This section of wall that runs along Allée Jules Guesde looked to be the thickness and height of the medieval wall that encircled Toulouse at the beginning of the 13th century, and the location corresponds to where my period maps have the outer wall. I wasn’t able to confirm with a local expert, but I was comfortable concluding that it was indeed part of the perimeter of the medieval city.

Moissac: Abbaye Saint Pierre

The abbey cloister is a veritable museum of Romanesque carving

The cloister of the abbey Saint Pierre in Moissac, about an hour north of Toulouse, is a Romanesque gem. Given its location off the usual tourist paths, I imagine Moissac doesn’t get a high volume of visitors, which would be a shame. In fact, I had the place to myself for quite a while, until I encountered a woman from the Netherlands who had stopped in to rest while walking the ancient pilgrimage route to Santiago de Compostella in Spain.

 

 

 

 

 

 

Inside the bell tower; I’ve never looked better in a photo

Paris: Wall of Philippe Auguste

Section of the wall that enclosed medieval Paris

This section of the wall built by King Philippe Auguste, since integrated into the structure of a high school (Lycée Charlemagne), is one of the few remaining traces of medieval Paris. A big tip of the cap to 800 years of Parisians for keeping these pieces of history intact and in place.

Le Diable et une Femme

“Le Diable et une Femme” from the stained glass exhibit at the Museum of the Middle Ages in Paris

Carry yourselves with great care, young maidens—demons tempt from all sides.

St. Adalhard: Foot Reliquary

Foot reliquary from the Museum of the Middle Ages in Paris

No, this isn’t a golden shoe. It’s a reliquary crafted for the foot bones of St. Adalhard. It’s Italian and a century later than my story, but my novel traffics in relics, so it caught my eye in the Museum of the Middle Ages in Paris.

It’s a powerfully strange notion, this idea that human remains can connect us to heaven. That idea and its crass counterparts, the commerce that grew up around relics (including my personal favorite, that more than a dozen churches claimed to have the head of John the Baptist) and the officially sanctioned plunder of other religious sites, have a lot to say about the human creature.

Guédelon: Castle-in-Progress

The two-person “hamster wheel” crane that lifts stone and mortar to the masons building the donjon or keep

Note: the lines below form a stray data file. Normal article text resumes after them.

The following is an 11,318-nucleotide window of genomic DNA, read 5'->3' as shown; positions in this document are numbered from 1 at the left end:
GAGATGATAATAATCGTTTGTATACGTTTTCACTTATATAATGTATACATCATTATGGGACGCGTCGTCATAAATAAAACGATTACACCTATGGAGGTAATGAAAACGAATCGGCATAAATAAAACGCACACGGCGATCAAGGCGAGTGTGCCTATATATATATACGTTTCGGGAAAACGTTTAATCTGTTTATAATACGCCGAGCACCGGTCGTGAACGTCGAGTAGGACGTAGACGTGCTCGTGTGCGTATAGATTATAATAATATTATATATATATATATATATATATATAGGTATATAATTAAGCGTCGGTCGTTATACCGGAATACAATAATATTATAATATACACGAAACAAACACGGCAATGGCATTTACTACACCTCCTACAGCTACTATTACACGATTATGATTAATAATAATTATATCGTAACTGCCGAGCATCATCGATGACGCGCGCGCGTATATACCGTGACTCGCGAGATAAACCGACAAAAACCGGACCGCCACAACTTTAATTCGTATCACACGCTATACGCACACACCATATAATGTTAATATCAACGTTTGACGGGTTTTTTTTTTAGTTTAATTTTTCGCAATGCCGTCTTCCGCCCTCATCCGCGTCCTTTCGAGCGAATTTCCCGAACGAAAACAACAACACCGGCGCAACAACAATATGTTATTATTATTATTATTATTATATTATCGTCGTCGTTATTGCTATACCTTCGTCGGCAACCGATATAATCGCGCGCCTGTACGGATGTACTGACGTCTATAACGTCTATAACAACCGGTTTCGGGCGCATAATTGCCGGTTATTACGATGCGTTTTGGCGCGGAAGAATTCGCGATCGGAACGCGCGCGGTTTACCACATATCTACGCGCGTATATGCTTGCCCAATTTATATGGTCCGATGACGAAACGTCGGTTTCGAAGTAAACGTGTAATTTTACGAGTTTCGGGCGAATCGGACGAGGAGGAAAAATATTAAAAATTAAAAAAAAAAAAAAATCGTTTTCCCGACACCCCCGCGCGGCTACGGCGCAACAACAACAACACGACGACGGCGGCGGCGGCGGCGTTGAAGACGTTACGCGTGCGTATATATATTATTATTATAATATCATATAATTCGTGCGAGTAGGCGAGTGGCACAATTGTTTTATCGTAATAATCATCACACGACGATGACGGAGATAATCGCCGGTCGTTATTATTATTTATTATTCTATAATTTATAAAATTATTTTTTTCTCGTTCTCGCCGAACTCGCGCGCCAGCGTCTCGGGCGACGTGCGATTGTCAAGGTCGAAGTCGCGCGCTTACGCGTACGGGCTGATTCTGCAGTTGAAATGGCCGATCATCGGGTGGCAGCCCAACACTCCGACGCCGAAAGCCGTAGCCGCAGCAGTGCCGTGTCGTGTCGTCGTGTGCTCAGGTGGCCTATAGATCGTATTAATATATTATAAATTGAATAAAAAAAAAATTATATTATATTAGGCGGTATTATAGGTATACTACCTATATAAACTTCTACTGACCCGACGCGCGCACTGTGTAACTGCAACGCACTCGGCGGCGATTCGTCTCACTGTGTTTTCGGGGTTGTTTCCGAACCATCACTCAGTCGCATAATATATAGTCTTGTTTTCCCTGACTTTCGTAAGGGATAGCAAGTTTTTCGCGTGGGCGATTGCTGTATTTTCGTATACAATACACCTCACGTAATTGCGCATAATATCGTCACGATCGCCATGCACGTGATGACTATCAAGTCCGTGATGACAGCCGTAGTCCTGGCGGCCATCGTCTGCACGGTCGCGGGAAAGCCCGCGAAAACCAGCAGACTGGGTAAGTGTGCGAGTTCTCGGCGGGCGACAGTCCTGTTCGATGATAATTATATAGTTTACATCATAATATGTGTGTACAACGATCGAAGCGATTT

Here are few shots from Guédelon in Burgundy, where a 13th-century-style castle is being built using only period materials and methods. The team began construction in 1996 and plans to finish in 2025. Guédelon is an amazing educational resource—and a gift from heaven for anyone writing a novel that includes details of 13th-century castle construction. It’s a bit of a drive from the typical vacation destinations in France, but I cannot recommend it highly enough.

The blacksmith’s shop, where all the tools and metal goods used in the project are made

The Guédelon website is a treasure trove of photos, videos, architectural plans, and information about the castle and the team behind it.

Some of the templates used by the stone cutters—mass production at its medieval finest

Chartres: Notre-Dame (ceiling)

The ceiling above the choir shows the stunning transformation taking place

The cathedral in Chartres is undergoing a massive cleaning and restoration that will return the interior to its original color scheme, which includes boldly painted highlights such as the ceiling bosses above the choir shown here. It’s something of a shock to witness the transformation now taking place, as the heavy gloom of the smoky gray interior is slowly replaced by pale yellow paint with white (painted) faux mortar lines. (The interior surfaces are literally smoky, thanks to hundreds of years of smoke from votive candles, which have since been replaced with a smokeless alternative.)

Between the restoration of the interior color and the cleaning of the celebrated stained glass windows, the new/old look is going to be downright dazzling. I can’t wait to return in a few years to see the change.